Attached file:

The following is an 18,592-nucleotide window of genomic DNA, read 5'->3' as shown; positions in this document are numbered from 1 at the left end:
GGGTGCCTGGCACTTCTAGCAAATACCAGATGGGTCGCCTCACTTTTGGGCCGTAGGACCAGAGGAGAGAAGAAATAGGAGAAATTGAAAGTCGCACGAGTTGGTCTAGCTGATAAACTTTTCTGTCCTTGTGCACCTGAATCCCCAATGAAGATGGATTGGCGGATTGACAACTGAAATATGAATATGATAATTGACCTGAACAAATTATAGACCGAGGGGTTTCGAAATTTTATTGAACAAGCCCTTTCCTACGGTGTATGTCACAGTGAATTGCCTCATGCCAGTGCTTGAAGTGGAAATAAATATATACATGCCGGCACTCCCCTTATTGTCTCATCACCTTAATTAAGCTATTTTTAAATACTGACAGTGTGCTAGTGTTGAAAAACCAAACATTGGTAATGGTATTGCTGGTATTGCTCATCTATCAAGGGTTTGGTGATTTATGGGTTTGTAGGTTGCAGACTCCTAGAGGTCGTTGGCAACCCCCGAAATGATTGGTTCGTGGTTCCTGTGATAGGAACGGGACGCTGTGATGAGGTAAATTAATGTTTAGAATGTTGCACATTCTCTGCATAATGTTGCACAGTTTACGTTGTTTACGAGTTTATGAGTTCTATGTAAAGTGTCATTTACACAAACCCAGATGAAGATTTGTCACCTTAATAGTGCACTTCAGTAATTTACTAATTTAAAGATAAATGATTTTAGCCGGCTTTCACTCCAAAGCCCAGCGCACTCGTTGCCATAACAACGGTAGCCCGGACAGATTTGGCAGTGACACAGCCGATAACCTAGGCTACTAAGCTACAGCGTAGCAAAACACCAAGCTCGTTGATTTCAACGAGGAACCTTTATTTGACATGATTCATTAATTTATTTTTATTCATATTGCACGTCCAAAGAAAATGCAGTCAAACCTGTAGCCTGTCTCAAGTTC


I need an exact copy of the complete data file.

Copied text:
The following is an 18,592-nucleotide window of genomic DNA, read 5'->3' as shown; positions in this document are numbered from 1 at the left end:
GGGTGCCTGGCACTTCTAGCAAATACCAGATGGGTCGCCTCACTTTTGGGCCGTAGGACCAGAGGAGAGAAGAAATAGGAGAAATTGAAAGTCGCACGAGTTGGTCTAGCTGATAAACTTTTCTGTCCTTGTGCACCTGAATCCCCAATGAAGATGGATTGGCGGATTGACAACTGAAATATGAATATGATAATTGACCTGAACAAATTATAGACCGAGGGGTTTCGAAATTTTATTGAACAAGCCCTTTCCTACGGTGTATGTCACAGTGAATTGCCTCATGCCAGTGCTTGAAGTGGAAATAAATATATACATGCCGGCACTCCCCTTATTGTCTCATCACCTTAATTAAGCTATTTTTAAATACTGACAGTGTGCTAGTGTTGAAAAACCAAACATTGGTAATGGTATTGCTGGTATTGCTCATCTATCAAGGGTTTGGTGATTTATGGGTTTGTAGGTTGCAGACTCCTAGAGGTCGTTGGCAACCCCCGAAATGATTGGTTCGTGGTTCCTGTGATAGGAACGGGACGCTGTGATGAGGTAAATTAATGTTTAGAATGTTGCACATTCTCTGCATAATGTTGCACAGTTTACGTTGTTTACGAGTTTATGAGTTCTATGTAAAGTGTCATTTACACAAACCCAGATGAAGATTTGTCACCTTAATAGTGCACTTCAGTAATTTACTAATTTAAAGATAAATGATTTTAGCCGGCTTTCACTCCAAAGCCCAGCGCACTCGTTGCCATAACAACGGTAGCCCGGACAGATTTGGCAGTGACACAGCCGATAACCTAGGCTACTAAGCTACAGCGTAGCAAAACACCAAGCTCGTTGATTTCAACGAGGAACCTTTATTTGACATGATTCATTAATTTATTTTTATTCATATTGCACGTCCAAAGAAAATGCAGTCAAACCTGTAGCCTGTCTCAAGTTC